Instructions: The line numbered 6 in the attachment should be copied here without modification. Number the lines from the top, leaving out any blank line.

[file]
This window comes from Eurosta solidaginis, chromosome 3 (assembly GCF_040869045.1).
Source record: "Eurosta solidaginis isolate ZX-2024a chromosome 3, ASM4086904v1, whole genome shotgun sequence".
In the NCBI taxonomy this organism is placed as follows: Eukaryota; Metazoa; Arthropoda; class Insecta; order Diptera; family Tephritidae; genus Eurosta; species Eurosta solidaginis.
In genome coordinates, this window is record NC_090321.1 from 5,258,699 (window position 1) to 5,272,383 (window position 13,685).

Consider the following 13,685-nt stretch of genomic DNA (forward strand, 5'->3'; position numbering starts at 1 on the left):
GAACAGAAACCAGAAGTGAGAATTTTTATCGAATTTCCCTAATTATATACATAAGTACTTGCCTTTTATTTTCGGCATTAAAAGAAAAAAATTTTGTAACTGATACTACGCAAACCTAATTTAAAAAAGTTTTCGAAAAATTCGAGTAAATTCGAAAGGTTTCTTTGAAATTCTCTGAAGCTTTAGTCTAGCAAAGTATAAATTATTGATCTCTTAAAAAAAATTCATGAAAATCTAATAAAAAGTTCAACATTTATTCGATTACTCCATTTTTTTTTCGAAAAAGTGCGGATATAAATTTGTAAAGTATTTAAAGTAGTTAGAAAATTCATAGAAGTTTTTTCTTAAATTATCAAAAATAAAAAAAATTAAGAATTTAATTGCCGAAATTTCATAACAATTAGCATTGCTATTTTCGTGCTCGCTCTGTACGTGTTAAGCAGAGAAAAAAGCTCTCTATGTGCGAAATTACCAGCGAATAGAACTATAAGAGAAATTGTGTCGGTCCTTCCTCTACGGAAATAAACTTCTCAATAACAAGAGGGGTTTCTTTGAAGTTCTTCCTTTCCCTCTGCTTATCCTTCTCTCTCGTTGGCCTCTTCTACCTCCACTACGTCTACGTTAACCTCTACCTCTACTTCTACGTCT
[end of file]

GAACAGAAACCAGAAGTGAGAATTTTTATCGAATTTCCCTAATTATATACATAAGTACTTGCCTTTTATTTTCGGCATTAAAAGAAAAAAATTTTGTAACTGATACTACGCAAACCTAATTTAAAAAAGTTTTCGAAAAATTCGAGTAAATTCGAAAGGTTTCTTTGAAATTCTCTGAAGCTTTAGTCTAGCAAAGTATAAATTATTGATCTCTTAAAAAAAATTCATGAAAATCTAATAAAAAGTTCAACATTTATTCGATTACTCCATTTTTTTTTCGAAAAAGTGCGGATATAAATTTGTAAAGTATTTAAAGTAGTTAGAAAATTCATAGAAGTTTTTTCTTAAATTATCAAAAATAAAAAAAATTAAGAATTTAATTGCCGAAATTTCATAACAATTAGCATTGCTATTTTCGTGCTCGCTCTGTACGTGTTAAGCAGAGAAAAAAGCTCTCTATGTGCGAAATTACCAGCGAATAGAACTATAAGAGAAATTGTGTCGGTCCTTCCTCTACGGAAATAAACTTCTCAATAACAAGAGGGGTTTCTTTGAAGTTCTTCCTTTCCCTCTGCTTATCCTTCTCTCTCGTTGGCCTCTTCTACCTCCACTACGTCTACGTTAACCTCTACCTCTACTTCTACGTCT